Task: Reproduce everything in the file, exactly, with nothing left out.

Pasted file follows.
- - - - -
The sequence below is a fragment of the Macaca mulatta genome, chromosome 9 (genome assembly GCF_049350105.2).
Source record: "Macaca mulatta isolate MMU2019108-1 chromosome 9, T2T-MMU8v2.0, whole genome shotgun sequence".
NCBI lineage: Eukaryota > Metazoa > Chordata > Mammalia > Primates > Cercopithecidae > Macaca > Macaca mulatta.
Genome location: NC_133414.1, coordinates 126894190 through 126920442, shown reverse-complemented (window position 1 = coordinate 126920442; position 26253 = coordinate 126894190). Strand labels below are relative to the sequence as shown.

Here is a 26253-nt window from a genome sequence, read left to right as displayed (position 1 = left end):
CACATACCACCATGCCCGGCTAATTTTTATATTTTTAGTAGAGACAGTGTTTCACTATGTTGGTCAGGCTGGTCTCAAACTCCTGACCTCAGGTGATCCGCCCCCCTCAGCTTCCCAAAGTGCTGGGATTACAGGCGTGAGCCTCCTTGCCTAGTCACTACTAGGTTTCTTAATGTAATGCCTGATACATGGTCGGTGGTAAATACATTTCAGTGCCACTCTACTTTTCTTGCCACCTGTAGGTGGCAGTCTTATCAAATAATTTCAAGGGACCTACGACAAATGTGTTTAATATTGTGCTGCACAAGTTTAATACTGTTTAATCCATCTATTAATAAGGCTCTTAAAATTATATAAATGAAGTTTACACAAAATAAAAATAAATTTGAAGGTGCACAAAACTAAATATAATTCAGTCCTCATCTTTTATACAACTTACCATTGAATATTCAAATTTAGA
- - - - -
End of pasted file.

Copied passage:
The sequence below is a fragment of the Macaca mulatta genome, chromosome 9 (genome assembly GCF_049350105.2).
Source record: "Macaca mulatta isolate MMU2019108-1 chromosome 9, T2T-MMU8v2.0, whole genome shotgun sequence".
NCBI lineage: Eukaryota > Metazoa > Chordata > Mammalia > Primates > Cercopithecidae > Macaca > Macaca mulatta.
Genome location: NC_133414.1, coordinates 126894190 through 126920442, shown reverse-complemented (window position 1 = coordinate 126920442; position 26253 = coordinate 126894190). Strand labels below are relative to the sequence as shown.

Here is a 26253-nt window from a genome sequence, read left to right as displayed (position 1 = left end):
CACATACCACCATGCCCGGCTAATTTTTATATTTTTAGTAGAGACAGTGTTTCACTATGTTGGTCAGGCTGGTCTCAAACTCCTGACCTCAGGTGATCCGCCCCCCTCAGCTTCCCAAAGTGCTGGGATTACAGGCGTGAGCCTCCTTGCCTAGTCACTACTAGGTTTCTTAATGTAATGCCTGATACATGGTCGGTGGTAAATACATTTCAGTGCCACTCTACTTTTCTTGCCACCTGTAGGTGGCAGTCTTATCAAATAATTTCAAGGGACCTACGACAAATGTGTTTAATATTGTGCTGCACAAGTTTAATACTGTTTAATCCATCTATTAATAAGGCTCTTAAAATTATATAAATGAAGTTTACACAAAATAAAAATAAATTTGAAGGTGCACAAAACTAAATATAATTCAGTCCTCATCTTTTATACAACTTACCATTGAATATTCAAATTTAGA